“So it would seem; and the curse of it is that I must lie here, conscious, mentally unimpaired, knowing that the lines are going down, breaking bit by bit communication with the world. I cannot see, hearing and feeling are leaving me, at this rate I shall soon cease to speak; yet all the time I shall be here, alive, active, and powerless.”

“When you say you are here, I’d suggest the likelihood of the soul,” I said.

“Bosh!” was his retort. “It simply means that in the attack on my brain the higher psychical centres are untouched. I can remember, I can think and reason. When that goes, I go. I am not. The soul?”

He broke out in mocking laughter, then turned his left ear to the pillow as a sign that he wished no further conversation.

Maud and I went about our work oppressed by the fearful fate which had overtaken him, - how fearful we were yet fully to realize. There was the awfulness of retribution about it. Our thoughts were deep and solemn, and we spoke to each other scarcely above whispers.

“You might remove the handcuffs,” he said that night, as we stood in consultation over him. “It’s dead safe. I’m a paralytic now. The next thing to watch out for is bed sores.”

He smiled his twisted smile, and Maud, her eyes wide with horror, was compelled to turn away her head.

“Do you know that your smile is crooked?” I asked him; for I knew that she must attend him, and I wished to save her as much as possible.

“Then I shall smile no more,” he said calmly. “I thought something was wrong. My right cheek has been numb all day. Yes, and I’ve had warnings of this for the last three days; by spells, my right side seemed going to sleep, sometimes arm or hand, sometimes leg or foot.”

“So my smile is crooked?” he queried a short while after. “Well, consider henceforth that I smile internally, with my soul, if you please, my soul. Consider that I am smiling now.”

And for the space of several minutes he lay there, quiet, indulging his grotesque fancy.

The man of him was not changed. It was the old, indomitable, terrible Wolf Larsen, imprisoned somewhere within that flesh which had once been so invincible and splendid. Now it bound him with insentient fetters, walling his soul in darkness and silence, blocking it from the world which to him had been a riot of action. No more would he conjugate the verb “to do in every mood and tense.” “To be” was all that remained to him - to be, as he had defined death, without movement; to will, but not to execute; to think and reason and in the spirit of him to be as alive as ever, but in the flesh to be dead, quite dead.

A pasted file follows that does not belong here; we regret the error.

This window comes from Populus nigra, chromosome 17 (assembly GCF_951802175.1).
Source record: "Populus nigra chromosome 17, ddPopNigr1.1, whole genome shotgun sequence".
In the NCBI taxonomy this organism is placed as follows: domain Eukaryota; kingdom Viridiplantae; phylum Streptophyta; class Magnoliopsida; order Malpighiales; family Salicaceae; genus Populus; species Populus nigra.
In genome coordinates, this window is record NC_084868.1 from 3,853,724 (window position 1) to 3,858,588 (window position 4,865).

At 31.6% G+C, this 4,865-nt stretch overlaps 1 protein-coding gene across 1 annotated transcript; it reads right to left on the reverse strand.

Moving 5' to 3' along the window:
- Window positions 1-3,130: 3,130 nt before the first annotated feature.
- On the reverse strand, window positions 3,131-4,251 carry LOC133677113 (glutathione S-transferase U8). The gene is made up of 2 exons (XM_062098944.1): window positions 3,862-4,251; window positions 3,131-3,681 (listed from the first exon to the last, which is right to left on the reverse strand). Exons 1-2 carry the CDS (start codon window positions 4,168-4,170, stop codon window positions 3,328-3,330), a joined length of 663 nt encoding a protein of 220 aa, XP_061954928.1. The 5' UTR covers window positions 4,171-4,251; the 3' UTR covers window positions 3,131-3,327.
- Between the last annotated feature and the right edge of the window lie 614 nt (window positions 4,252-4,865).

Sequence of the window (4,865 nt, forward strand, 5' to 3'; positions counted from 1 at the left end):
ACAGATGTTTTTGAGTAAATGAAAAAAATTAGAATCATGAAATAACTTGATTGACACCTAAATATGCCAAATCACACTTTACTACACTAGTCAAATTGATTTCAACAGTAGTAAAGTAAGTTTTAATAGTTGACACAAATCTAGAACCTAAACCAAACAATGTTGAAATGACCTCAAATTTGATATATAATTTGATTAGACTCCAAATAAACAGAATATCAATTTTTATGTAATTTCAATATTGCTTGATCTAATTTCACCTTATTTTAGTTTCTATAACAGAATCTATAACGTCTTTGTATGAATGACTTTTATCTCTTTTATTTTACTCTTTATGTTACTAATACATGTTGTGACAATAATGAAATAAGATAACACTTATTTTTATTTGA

And yet, though I even removed the handcuffs, we could not adjust ourselves to his condition. Our minds revolted. To us he was full of potentiality. We knew not what to expect of him next, what fearful thing, rising above the flesh, he might break out and do. Our experience warranted this state of mind, and we went about our work with anxiety always upon us.

I had solved the problem which had arisen through the shortness of the shears. By means of the watch- tackle (I had made a new one), I heaved the butt of the foremast across the rail and then lowered it to the deck. Next, by means of the shears, I hoisted the main boom on board. Its forty feet of length would supply the height necessary properly to swing the mast. By means of a secondary tackle I had attached to the shears, I swung the boom to a nearly perpendicular position, then lowered the butt to the deck, where, to prevent slipping, I spiked great cleats around it. The single block of my original shears- tackle I had attached to the end of the boom. Thus, by carrying this tackle to the windlass, I could raise and lower the end of the boom at will, the butt always remaining stationary, and, by means of guys, I could swing the boom from side to side. To the end of the boom I had likewise rigged a hoisting tackle; and

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